March 12-2015
‘Archie & Friends’ to celebrate Earth Day in special edition

The 45th anniversary of Earth Day is being celebrated along with Betty and Veronica, famous characters from the Archie & Friends comics. They will be teaching environmental studies.

‘Getting Drastic with Plastic’ by comic book writer/illustrators Batton Lush and Bill Galvin is from issue number 31 of Archie & Friends Digest series. It comes with a five page science teaching guide that is defined by Common Core Standards and especially developed to go along with the anniversary on 22 April.

Archie Comics co-CEO Nancy Silberkleit who is also a former teacher said that the program is designed to provide teachers with a platform that can ignite a discussion in students relating to the environmental impact of plastic and seeking long-term environmental solutions.

“We are unleashing the power of these well-known and loved comic book characters to teach and motivate young people to take positive action,” said Nancy. “Young people today are looking for ways to make a difference and this program shows the way. The text and rich graphics create a stage for students to think creatively, internalise options that make sense to them and provide a classroom setting with an innovational culture to promote and share ideas.”

‘Getting Drastic with Plastic’ starts at Riverdale High School, where Archie’s friend Veronica is inspired into action by a speaker at a school assembly. In the assembly, the ambassador from Rwanda tells of that nation’s program that banned plastic bags throughout Rwanda to help decrease the amount of non-biodegradable and toxic material in the waste stream.

Veronica gets her friend Betty on board to launch a school-wide campaign to make people aware of the many disposable items made with plastic, from water bottles to plastic coffee stirrers. In the process, the girls learn that some responsible companies are now using plastic that is re-usable or even bio-degradable. When Veronica discusses the issue with her father and tells him she’d prefer to live her life without plastic, he adds a humorous solution for his daughter to ponder.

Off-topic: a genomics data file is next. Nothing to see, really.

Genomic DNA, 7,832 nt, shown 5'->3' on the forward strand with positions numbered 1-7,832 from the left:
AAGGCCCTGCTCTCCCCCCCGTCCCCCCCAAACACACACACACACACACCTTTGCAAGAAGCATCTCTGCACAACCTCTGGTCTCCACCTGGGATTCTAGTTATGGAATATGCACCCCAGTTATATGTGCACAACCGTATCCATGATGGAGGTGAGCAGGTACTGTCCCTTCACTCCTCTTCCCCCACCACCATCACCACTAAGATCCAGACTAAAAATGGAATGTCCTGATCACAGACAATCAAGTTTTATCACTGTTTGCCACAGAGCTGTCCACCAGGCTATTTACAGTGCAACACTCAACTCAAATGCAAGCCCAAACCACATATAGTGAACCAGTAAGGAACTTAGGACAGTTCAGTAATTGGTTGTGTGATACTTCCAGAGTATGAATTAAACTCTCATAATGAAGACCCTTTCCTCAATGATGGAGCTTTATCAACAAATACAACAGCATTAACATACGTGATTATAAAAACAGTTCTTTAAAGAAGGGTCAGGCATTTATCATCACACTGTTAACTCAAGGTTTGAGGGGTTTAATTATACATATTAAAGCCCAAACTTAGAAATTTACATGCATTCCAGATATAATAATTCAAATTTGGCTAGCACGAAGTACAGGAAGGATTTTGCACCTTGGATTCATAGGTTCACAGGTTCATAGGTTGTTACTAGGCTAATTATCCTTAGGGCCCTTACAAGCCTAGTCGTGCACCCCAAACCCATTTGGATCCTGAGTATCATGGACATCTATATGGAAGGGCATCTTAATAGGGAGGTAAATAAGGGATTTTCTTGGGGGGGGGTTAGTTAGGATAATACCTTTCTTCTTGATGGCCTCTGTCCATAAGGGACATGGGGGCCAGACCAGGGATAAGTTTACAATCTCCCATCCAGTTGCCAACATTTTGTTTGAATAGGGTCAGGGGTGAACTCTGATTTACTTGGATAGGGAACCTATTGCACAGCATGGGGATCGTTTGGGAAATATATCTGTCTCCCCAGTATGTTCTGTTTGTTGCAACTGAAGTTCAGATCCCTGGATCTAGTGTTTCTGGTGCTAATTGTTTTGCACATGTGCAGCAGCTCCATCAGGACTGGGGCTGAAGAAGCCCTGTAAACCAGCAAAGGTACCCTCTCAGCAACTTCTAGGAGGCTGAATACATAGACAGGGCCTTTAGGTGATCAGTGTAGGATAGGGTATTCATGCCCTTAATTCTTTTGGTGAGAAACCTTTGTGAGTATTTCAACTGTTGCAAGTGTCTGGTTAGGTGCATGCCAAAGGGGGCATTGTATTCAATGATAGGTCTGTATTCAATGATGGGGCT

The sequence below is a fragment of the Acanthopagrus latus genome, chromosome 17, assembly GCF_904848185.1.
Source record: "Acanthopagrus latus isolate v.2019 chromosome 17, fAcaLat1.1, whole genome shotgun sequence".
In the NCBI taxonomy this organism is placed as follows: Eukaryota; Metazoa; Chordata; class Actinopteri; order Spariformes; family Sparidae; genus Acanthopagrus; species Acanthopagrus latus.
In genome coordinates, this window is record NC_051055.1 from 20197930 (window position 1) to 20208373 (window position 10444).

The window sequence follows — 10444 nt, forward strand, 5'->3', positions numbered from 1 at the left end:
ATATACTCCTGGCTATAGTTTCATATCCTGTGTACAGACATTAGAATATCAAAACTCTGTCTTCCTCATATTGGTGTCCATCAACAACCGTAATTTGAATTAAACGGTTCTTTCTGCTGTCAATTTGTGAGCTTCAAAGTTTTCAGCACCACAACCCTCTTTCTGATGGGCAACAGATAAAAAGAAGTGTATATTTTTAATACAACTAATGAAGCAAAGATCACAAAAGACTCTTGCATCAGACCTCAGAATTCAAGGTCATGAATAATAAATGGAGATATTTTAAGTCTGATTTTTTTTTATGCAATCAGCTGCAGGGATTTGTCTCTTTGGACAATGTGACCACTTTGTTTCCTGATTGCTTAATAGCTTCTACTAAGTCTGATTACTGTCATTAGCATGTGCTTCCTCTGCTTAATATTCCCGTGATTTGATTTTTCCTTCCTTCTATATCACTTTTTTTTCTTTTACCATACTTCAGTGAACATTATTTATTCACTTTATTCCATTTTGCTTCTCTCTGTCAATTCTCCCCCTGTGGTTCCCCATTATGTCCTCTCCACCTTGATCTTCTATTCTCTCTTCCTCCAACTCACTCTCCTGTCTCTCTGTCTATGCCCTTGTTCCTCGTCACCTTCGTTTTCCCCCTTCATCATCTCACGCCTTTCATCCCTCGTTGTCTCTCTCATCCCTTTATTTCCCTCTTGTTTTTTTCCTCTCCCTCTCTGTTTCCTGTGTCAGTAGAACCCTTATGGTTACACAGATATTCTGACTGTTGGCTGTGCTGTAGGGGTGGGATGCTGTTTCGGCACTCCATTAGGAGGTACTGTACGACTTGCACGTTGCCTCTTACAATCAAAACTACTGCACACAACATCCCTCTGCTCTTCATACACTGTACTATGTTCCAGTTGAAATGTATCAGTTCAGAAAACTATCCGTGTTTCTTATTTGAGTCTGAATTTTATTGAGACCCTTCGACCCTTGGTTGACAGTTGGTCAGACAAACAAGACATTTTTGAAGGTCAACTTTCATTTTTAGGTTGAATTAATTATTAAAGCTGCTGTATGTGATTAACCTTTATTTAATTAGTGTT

Nancy added, “This project allows our young people to be a part of an important teachable moment that will be a global news topic. Our children already know it’s not my responsibility because I am a child’ does not excuse them from dealing with important issues. They, too, want to be heard on building solutions to our world’s challenges.”

Alongside, there will also be a new teaching guide with scientific and health-related background, classroom and home activities and critical thinking questions.

“Teachers are the leading creators of change that impact efforts to conserve the majesty of our planet,” Nancy said. “It’s through teachers – what they teach and how they teach – that will spur students to be environmental leaders in their communities.”